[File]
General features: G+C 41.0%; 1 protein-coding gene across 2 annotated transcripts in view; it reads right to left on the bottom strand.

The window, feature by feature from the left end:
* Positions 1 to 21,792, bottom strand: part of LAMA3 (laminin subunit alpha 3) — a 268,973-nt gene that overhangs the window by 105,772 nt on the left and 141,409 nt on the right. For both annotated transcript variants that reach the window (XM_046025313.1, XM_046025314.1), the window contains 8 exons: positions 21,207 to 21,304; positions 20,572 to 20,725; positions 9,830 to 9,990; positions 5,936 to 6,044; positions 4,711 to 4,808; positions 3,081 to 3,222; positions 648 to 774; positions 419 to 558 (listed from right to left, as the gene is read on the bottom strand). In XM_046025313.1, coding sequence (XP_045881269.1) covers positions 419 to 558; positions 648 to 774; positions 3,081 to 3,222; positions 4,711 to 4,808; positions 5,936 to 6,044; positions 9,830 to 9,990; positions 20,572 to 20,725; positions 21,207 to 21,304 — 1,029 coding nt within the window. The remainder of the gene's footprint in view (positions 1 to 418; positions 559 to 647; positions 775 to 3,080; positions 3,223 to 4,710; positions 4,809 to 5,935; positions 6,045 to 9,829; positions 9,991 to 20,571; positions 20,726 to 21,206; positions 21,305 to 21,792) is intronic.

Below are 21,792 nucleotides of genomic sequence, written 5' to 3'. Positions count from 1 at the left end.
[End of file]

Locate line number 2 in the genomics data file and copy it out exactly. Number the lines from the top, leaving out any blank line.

The window, feature by feature from the left end: